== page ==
Gut dysbiosis is observed in chronic hepatobiliary diseases and is frequently associated with liver carcinogenesis; however, the extent and specific mechanisms triggered by alterations in the microbiota mediating tumorigenesis in these patients remain unclear. Here we show that Enterococcus faecalis is abundant in the microbiota of patients with hepatitis C virus-related chronic liver disease.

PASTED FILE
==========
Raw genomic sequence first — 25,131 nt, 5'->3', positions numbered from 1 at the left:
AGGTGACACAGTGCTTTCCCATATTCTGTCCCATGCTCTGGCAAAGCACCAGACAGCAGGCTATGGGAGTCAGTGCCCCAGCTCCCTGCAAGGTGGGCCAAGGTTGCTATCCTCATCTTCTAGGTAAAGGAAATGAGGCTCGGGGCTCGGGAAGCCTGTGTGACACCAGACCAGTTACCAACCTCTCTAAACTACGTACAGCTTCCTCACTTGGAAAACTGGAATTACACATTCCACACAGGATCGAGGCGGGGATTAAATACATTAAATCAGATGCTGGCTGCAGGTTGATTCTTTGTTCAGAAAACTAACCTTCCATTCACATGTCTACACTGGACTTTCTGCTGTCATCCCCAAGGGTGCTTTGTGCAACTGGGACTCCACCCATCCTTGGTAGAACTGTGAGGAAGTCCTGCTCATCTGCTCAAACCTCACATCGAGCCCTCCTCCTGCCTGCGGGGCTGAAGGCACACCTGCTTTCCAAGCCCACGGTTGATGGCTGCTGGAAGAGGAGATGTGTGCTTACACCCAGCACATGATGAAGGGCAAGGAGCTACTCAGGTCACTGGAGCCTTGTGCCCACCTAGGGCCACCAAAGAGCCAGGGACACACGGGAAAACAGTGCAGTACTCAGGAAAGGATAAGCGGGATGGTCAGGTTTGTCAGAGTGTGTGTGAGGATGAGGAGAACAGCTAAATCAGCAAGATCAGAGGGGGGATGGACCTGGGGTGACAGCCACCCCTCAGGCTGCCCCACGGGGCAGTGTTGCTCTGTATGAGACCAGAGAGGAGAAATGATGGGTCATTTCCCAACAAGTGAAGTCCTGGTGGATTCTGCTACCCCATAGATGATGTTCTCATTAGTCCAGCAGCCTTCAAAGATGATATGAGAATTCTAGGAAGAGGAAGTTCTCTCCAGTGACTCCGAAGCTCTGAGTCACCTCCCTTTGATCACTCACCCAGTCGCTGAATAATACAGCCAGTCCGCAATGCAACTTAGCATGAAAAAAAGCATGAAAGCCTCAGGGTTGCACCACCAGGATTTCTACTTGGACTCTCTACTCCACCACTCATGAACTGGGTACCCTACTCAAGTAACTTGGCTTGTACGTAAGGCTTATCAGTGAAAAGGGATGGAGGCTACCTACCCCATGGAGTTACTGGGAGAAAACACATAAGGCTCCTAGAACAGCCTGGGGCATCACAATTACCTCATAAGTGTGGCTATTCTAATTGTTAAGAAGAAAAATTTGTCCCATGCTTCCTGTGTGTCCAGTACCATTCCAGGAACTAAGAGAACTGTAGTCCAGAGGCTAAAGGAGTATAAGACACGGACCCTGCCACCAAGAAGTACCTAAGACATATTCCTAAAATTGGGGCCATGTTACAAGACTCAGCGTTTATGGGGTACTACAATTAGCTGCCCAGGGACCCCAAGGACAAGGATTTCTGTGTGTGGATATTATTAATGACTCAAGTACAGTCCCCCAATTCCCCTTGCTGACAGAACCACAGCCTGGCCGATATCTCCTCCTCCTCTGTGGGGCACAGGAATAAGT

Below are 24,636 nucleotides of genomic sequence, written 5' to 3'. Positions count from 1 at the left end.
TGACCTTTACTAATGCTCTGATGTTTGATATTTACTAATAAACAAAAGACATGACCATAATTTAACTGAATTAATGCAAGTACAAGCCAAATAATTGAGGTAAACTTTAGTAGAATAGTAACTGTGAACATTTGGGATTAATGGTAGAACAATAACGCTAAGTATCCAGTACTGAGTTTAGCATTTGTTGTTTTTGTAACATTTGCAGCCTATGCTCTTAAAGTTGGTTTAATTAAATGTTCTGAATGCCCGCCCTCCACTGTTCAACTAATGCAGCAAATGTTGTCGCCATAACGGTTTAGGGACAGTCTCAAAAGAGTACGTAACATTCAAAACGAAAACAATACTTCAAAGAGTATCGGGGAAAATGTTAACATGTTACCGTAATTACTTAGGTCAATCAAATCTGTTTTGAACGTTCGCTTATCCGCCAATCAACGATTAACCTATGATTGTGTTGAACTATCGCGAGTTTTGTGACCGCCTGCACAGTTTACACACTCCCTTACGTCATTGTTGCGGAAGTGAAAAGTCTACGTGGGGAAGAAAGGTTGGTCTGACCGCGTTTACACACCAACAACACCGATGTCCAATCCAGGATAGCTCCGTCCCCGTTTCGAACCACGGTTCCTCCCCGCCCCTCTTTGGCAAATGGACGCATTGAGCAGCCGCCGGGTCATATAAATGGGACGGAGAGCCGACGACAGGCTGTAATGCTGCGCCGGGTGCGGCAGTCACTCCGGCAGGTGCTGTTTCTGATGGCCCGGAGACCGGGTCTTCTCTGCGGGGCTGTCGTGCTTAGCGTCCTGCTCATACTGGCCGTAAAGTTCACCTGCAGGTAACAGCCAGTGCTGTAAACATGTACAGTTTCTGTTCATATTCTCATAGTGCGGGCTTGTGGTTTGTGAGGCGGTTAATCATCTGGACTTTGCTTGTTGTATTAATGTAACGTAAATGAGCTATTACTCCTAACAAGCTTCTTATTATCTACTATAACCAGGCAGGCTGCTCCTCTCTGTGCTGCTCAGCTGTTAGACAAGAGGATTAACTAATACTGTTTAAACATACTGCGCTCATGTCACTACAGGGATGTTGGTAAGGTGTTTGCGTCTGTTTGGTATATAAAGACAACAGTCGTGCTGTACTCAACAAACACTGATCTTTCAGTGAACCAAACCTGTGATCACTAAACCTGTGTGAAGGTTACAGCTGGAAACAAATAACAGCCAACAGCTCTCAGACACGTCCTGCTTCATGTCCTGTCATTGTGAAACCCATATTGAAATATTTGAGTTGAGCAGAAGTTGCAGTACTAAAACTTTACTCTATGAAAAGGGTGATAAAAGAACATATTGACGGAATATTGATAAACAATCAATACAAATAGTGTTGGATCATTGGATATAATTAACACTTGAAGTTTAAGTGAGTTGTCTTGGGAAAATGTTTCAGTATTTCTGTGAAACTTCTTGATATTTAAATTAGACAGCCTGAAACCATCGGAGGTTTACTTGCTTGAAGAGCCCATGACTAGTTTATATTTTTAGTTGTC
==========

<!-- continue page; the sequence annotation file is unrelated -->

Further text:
Xenotransplantation of gut microbiota from these patients increased the number of spontaneous liver tumors in mice and enhanced susceptibility to liver carcinogens. Hepatic colonization by gelE-positive E. faecalis increased liver expression of proliferative genes in a TLR4–Myd88-dependent manner, leading to liver tumorigenesis.

Moreover, decreased fecal deoxycholic acid levels were associated with colonization by E. faecalis. Overall, these data identify E. faecalis as a key promoter of liver carcinogenesis.

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